@ 4178ghz
I never have seen over 62 C after hours of HL2 when ambient temps are close to 90F (AC system broken in my apt)

screen shot after benchmark

June 23, 2006 2:17:29 AM

Quote:

the dcore 65nm is not an oven.


lol for some reason i was thinking it was 90nm.. its late sry but yeah its the 300rps thats makin your temps so high the other stuff like better paste is secondary
June 23, 2006 2:19:17 AM

Quote:
those temperatures can be expected from pentium4's/pentiumD's because they are simply ovens. expecially the dual cores!
try different setups with the cpu fans to see what works best for you as this is really the only way to know for sure.
BTW - you should have got an x2 :p 



No way... Pentium D's don't run that hot
65-75ºC is normal if the processor is at heavy load
idling it should stay at 38-45ºC

Check things like: if the heatsink is well installed
themal paste
airflow

good luck
June 23, 2006 2:26:45 AM

I also have the Intel Pentium D 940, not OC'd. I also ran into the same issue with the heat, after three unsuccessful tries with HFS I switched to liquid cooling from thermaltake [big water SE], heat no longer issue. I idle around 38'C, full load 42'C. I also spoke w/ Intel about the heat issue with the Pentium D's and they said 60'C idle is normal, but you can try to change the chassis or replace some fans. I would really recommend liquid cooling! Good luck!
June 23, 2006 2:27:40 AM

Well I don't know what to do w/ the HSF, I set it on the CPU and pushed all 4 pins into place. It looks pretty seated to me, don't know what else I can do.

I also just plugged the 3-pin plug into the motherboard. I don't think there are any controls for the fan speed, unless I were to install something like Speedfan, which currently is not installed. The box states the fan's speed range is 300-2500 rpm, PWM controlled, so for some reason the motherboard is running it at barely above 300 rpm. :( 
June 23, 2006 2:28:50 AM

bios setting, what mobo are you using?

edit: 60c is normal... for a stock cooler but if you have moderate case ventalation it should be alot lower
June 23, 2006 2:31:28 AM

sorry, using an Intel BOXD945GNT motherboard. I just installed the most current BIOS revision today, and for some reason there is now no Intel splash screen upon startup (and it doesn't say to hit F2 to enter BIOS settings).

EDIT just tried disabling CPU fan control in the BIOS, and yet it's still running only 310 rpm.
June 23, 2006 2:39:30 AM

not really familar w/ that 1 but f2 should still work and there should be some fan speed setting just make sure fan speed is set to max and also turn off auto fan control... that may be your problem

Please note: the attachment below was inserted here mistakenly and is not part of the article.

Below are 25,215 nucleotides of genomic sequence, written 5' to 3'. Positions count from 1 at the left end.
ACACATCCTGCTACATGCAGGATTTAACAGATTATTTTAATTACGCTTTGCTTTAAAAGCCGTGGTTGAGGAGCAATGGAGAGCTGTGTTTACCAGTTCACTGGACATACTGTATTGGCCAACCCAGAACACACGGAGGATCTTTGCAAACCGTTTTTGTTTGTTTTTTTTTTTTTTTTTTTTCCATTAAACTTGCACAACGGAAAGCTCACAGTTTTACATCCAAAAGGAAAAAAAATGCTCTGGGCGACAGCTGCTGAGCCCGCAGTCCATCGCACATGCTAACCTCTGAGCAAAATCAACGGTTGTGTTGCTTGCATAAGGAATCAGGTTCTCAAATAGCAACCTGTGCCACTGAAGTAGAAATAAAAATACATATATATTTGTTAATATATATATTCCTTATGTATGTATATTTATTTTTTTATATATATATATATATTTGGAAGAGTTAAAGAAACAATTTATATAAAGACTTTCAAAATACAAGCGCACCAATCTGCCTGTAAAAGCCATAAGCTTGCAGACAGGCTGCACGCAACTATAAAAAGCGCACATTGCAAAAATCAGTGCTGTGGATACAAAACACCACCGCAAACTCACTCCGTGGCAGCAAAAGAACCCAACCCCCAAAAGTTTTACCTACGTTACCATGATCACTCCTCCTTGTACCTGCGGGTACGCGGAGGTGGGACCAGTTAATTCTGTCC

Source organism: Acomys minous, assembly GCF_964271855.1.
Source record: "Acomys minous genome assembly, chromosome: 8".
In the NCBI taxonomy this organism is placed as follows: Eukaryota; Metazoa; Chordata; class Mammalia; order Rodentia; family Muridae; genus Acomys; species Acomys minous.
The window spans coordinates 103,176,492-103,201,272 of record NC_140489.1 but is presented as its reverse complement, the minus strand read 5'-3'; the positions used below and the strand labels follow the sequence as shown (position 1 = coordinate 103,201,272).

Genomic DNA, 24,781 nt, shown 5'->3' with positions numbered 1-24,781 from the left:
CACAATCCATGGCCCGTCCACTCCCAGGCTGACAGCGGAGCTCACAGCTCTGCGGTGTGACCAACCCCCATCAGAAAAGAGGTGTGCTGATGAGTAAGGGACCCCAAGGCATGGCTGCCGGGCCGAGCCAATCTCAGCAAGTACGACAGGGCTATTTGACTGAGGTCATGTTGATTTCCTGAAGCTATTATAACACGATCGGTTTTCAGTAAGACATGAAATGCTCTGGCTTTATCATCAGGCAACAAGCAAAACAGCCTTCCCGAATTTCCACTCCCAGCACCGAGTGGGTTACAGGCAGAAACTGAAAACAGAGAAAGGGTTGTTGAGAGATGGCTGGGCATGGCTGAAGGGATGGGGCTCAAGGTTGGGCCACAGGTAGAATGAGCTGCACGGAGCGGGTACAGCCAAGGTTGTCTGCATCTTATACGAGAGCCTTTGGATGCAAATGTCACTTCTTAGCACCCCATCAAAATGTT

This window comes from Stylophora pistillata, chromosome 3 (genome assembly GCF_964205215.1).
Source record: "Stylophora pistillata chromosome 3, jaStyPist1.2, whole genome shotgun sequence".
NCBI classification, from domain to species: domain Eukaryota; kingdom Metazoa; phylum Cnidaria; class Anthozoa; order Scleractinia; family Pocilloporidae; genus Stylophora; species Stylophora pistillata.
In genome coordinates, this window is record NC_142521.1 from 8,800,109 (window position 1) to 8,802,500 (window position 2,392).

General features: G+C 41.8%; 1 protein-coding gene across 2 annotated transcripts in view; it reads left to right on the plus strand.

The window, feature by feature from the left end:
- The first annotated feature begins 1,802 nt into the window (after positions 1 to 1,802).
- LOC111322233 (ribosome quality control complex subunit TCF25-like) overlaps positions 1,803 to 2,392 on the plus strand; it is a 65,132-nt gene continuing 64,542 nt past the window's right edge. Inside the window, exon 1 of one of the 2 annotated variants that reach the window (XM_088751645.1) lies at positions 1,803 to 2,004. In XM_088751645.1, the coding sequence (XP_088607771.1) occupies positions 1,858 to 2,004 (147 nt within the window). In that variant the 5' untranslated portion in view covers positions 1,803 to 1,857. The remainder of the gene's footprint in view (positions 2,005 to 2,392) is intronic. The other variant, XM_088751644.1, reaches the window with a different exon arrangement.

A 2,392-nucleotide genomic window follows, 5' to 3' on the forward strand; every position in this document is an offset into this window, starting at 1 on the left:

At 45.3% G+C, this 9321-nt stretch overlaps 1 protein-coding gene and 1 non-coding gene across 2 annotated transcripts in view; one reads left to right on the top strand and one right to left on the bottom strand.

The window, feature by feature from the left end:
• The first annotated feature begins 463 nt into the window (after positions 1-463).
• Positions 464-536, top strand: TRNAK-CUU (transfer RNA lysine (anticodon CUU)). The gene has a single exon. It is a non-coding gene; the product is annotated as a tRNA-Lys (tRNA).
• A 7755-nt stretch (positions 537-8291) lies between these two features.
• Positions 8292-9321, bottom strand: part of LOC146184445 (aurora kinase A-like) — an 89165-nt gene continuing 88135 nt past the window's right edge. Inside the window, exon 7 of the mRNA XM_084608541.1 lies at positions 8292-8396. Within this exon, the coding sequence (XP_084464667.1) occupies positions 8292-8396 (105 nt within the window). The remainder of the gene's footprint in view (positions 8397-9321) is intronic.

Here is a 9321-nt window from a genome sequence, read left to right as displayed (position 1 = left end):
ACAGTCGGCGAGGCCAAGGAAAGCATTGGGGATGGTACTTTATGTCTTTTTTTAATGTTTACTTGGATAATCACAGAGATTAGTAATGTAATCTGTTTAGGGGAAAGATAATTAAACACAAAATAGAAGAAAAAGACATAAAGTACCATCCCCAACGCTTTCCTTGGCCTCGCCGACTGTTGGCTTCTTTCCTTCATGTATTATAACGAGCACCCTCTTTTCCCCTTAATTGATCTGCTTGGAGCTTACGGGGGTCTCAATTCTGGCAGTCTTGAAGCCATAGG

June 23, 2006 2:41:27 AM

another thing you could try is putting the fan on a diff fan connector liek external fan connector and see if that helps temp. pd has a temp protection thing so theres not gonna be any harm to ur cpu
June 23, 2006 2:49:22 AM

VICTORY!!!!

Apparently my BIOS change didn't take last time. I did it again, and now my CPU fan is running full blast at 2580 rpm.

AND!!! CPU temp is all the way down to 44 C, with ambient case temps showing 40 and 34 C :D 

I wonder if the AS5 would lower it even more? Ths instructions on Artic Silver's website says:

Quote:
Once you have applied a thermal grease or melted a thermal pad onto a heatsink, it is impossible to remove all of the grease or pad from the microscopic valleys in the heatsink using standard cleaning chemicals and paper or fabric towels. Any subsequent thermal material will be applied over the remnants of the original material.


Does this mean I CAN'T use it on a heatsink that has already been installed? Or does it just mean it won't be quite as efficient as if I had pulled the thermal pad off the HSF before first installing it?
June 23, 2006 2:53:30 AM

you can use it and the remaining stuff won't matter that much.. it wills till be a diff over the crap you got. basicly they are just saying that if you put their stuff on first it will be better. also nice thats awsome that you got it working. told ya the fan speed was doing it 8)
November 10, 2009 11:49:41 AM

Well this thread is super old, but my Freezer 7 cooler fan started acting up last week. Being on a pretty tight budget I just threw the stock cooler on there for now, with some Arctic Silver 5 compound. Once again Speedfan reported 58-60 C idle temps, so hopefully that will come down a bit after it's had time to cure and the CPU has gone through several heat cycles (couple of weeks according to AS5 instructions).

Also oddly enough, my rear main case fan completely froze up in the same week.

Hopefully soon I'll be able to upgrade to a new CPU and mobo that runs cooler than this primitive Pentium D.
!